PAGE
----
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I'd love to see an evolved C that targets the most performance-obsessed programmers. Features like:

* fine-grained control over alignment

* automatic generation of SoA code from AoS code

* first-class SIMD types

* pragmas to switch the compiler into branch-avoiding codegen

* cache line size as a built-in constant, with ability to compile a binary that contains several versions of the complete program optimized for different cache line sizes

* user-defined calling conventions

* vectors, matrices, and quaternions (taking care of 90% of the cases where you really want operator overloading in C++)

* ability to treat an integer as an array of bits, bytes, or smaller integers, a la Terry Davis's "Holy C"

And the standard library could contain some nice performance-oriented stuff like:

* portable memory allocator that exposes pages, virtual memory indirection, reserve vs. commit, etc.

* fixed-point math

* approximate transcendental functions

* bitwise stuff a la the "Stanford Bit Twiddling Hacks"

while also adding modules and cleaning up declarations like C2 does.

I think a lot of programmers would like it.

The main issue would be fixing the problem of pointers; high-performance code is hard to write in C because of pointer aliasing. Rust has an interesting approach in its ownership model but I think a performance-oriented C evolution would require another more general solution.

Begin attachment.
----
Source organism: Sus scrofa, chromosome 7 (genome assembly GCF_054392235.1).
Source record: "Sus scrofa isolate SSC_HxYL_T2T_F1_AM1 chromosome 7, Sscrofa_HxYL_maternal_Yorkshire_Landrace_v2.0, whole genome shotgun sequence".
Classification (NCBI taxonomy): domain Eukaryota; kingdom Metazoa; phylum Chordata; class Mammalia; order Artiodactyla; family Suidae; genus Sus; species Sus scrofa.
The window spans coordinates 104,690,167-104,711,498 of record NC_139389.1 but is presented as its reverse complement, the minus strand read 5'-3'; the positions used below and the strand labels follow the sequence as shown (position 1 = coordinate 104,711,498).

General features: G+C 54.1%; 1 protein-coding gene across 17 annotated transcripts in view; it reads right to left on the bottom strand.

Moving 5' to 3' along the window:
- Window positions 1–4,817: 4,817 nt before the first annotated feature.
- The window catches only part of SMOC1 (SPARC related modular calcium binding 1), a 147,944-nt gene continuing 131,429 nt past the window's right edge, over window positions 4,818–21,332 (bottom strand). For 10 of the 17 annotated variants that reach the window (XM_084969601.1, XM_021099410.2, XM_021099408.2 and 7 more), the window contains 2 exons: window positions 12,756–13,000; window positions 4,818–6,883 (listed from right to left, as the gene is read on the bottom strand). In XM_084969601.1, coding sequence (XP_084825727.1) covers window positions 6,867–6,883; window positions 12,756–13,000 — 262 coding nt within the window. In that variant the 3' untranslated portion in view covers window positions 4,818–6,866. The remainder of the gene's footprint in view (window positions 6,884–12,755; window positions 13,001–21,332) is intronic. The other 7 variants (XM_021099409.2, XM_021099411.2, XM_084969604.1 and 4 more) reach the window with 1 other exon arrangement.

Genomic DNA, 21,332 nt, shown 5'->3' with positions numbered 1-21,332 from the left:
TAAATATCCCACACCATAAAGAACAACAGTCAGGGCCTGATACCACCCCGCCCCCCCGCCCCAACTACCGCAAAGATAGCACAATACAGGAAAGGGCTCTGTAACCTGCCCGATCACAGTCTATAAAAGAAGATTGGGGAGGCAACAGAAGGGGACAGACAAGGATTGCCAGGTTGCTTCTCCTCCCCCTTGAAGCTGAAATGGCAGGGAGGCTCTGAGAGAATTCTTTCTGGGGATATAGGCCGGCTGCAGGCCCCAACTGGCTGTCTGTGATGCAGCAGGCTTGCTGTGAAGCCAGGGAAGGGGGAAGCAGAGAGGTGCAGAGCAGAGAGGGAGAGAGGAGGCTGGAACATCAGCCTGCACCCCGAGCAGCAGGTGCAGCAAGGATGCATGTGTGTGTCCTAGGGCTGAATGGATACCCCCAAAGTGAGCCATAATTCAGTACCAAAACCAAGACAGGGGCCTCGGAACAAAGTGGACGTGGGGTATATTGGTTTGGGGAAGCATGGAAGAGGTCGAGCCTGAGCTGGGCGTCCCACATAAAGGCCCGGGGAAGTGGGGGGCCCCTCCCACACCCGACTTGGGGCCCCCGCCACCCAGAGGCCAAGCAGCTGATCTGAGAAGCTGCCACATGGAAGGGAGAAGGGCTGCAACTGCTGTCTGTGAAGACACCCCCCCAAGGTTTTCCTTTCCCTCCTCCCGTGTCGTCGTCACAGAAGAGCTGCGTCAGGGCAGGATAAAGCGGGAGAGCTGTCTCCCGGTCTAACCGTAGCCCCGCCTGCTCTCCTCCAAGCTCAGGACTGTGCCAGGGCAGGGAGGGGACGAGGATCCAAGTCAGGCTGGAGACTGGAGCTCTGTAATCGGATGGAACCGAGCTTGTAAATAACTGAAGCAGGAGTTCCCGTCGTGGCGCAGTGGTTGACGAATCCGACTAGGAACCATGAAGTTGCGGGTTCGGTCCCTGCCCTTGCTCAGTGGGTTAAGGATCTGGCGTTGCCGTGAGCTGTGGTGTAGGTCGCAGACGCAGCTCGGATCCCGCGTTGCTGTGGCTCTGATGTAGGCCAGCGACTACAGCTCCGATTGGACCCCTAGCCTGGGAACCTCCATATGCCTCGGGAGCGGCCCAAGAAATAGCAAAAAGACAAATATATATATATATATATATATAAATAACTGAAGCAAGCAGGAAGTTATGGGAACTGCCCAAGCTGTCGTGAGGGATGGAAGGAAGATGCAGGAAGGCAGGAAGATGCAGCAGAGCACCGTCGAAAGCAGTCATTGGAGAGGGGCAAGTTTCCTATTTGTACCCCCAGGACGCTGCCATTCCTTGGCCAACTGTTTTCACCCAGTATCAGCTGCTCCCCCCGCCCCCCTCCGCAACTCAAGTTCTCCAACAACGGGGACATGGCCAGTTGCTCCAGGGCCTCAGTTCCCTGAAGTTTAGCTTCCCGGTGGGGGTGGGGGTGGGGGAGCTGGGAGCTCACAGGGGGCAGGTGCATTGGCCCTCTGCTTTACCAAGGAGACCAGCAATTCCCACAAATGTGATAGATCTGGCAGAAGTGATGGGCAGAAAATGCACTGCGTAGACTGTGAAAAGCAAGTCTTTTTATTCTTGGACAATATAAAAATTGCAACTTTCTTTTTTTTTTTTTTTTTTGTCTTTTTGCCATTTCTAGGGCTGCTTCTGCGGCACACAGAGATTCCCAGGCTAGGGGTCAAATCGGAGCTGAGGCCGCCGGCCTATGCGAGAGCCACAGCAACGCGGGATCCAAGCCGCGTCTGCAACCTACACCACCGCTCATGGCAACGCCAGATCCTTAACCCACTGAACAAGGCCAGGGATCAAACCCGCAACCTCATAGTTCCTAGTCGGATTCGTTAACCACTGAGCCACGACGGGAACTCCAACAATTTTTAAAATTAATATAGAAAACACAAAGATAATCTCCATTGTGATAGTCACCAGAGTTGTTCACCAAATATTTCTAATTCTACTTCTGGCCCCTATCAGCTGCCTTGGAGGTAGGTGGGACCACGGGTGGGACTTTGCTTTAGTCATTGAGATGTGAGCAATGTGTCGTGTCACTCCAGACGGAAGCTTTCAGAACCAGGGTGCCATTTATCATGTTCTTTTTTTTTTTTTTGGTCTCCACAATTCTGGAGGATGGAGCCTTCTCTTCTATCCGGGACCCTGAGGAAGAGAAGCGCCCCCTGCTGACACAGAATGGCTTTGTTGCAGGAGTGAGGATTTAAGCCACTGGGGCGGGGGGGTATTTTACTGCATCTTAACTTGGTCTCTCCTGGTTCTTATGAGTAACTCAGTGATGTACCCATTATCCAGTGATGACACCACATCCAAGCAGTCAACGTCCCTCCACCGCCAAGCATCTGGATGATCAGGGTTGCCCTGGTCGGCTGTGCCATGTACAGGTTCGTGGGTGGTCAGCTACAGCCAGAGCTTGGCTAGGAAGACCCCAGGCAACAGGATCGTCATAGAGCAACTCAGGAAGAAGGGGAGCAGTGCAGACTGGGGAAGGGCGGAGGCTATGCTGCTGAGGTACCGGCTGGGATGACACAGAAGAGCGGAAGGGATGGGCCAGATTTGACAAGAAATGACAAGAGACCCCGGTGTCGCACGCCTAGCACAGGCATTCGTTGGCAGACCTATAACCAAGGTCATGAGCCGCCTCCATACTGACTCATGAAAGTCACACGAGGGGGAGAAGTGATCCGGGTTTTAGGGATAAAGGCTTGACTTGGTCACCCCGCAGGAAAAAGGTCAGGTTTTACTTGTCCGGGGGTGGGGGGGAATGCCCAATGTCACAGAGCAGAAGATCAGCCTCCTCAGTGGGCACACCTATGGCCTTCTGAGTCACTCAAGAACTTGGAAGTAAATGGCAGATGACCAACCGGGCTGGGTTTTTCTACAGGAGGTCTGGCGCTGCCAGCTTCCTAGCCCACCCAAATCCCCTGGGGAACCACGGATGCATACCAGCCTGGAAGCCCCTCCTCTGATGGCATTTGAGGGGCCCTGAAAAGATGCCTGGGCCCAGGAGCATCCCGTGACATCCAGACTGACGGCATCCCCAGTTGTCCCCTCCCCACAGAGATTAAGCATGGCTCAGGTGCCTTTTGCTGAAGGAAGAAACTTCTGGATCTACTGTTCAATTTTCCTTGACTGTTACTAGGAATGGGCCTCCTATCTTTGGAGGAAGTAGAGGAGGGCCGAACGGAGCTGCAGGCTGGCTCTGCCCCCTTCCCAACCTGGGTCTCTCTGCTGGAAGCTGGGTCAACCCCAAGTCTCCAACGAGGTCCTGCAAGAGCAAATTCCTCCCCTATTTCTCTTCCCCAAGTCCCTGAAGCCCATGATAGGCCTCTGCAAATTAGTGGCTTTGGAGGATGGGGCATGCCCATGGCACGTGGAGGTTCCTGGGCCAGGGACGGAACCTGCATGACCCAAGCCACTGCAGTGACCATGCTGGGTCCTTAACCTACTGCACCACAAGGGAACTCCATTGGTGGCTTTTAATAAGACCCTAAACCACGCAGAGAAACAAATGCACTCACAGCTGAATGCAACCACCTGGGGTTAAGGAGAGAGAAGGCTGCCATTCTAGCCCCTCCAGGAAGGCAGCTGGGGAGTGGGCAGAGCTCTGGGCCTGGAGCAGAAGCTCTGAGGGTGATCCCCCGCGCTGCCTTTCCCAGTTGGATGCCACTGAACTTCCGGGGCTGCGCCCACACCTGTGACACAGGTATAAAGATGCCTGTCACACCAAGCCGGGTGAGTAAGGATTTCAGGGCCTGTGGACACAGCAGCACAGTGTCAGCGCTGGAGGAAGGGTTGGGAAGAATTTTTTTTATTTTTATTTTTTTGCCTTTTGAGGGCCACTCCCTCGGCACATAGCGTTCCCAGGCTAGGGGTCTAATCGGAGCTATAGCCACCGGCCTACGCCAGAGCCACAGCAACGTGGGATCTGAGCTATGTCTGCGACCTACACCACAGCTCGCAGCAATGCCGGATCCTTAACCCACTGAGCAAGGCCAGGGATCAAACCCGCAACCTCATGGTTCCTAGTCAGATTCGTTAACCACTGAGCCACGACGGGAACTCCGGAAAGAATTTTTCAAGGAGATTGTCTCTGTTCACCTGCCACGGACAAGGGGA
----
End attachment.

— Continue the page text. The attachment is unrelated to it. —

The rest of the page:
ANSI rules for aliasing, plus the restrict keyword go a long way to address this.

Yes. Pointers are only a problem if you do things with them that confuses the compiler.

As someone who writes C code that needs maximum performance (my problem is cpu bound) the two biggest performance gains were moving to icc (Intel’s compiler) and writing my own thread-safe memory pool allocator to avoid malloc.

What are your use cases that require this kind of performance? High performance order matching or other trading/financial applications?

DNA sequencing data processing [1]. It is a hard problem that needs a lot of processing power thrown at it to solve.

1. https://www.nucleics.com/peaktrace/peaktrace-basecaller-over...

In Myrddin[1], the code is amenable to loop versioning -- All references are bounded, one way or the other. Either you have a raw pointer, which is bounded by the size of the type, or you have a slice, which carries with it a length. This allows you (or the compiler) to trivially write an 'aliases(a, b)' predicate, which allows the compiler to write something like:

    if aliases(a, b)
Considering that this language seems to also keep track of bounds on the pointers, you could probably do something similar.


Jonathan Blow is working on at least part of this (sorry, the only links I could find were to his videos about it)


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